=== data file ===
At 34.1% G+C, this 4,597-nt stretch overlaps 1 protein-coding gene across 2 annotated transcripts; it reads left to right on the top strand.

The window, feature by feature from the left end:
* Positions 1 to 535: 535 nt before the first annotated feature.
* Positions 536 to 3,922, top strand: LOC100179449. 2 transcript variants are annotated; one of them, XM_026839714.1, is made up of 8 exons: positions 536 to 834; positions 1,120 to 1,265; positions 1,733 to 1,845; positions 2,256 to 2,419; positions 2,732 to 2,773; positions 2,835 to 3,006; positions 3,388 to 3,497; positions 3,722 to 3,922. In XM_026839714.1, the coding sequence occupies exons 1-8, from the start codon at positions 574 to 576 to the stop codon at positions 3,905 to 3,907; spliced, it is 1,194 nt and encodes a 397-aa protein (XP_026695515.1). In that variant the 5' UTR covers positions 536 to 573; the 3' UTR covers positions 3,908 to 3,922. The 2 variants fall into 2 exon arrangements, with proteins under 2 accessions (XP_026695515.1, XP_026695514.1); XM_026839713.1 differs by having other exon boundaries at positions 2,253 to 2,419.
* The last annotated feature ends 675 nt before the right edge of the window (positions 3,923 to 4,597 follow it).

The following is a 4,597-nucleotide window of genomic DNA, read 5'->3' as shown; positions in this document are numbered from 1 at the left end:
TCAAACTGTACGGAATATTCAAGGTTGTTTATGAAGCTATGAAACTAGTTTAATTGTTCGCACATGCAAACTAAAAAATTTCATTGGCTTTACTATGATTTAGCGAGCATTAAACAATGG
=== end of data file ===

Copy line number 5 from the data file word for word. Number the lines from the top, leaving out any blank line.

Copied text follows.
* The last annotated feature ends 675 nt before the right edge of the window (positions 3,923 to 4,597 follow it).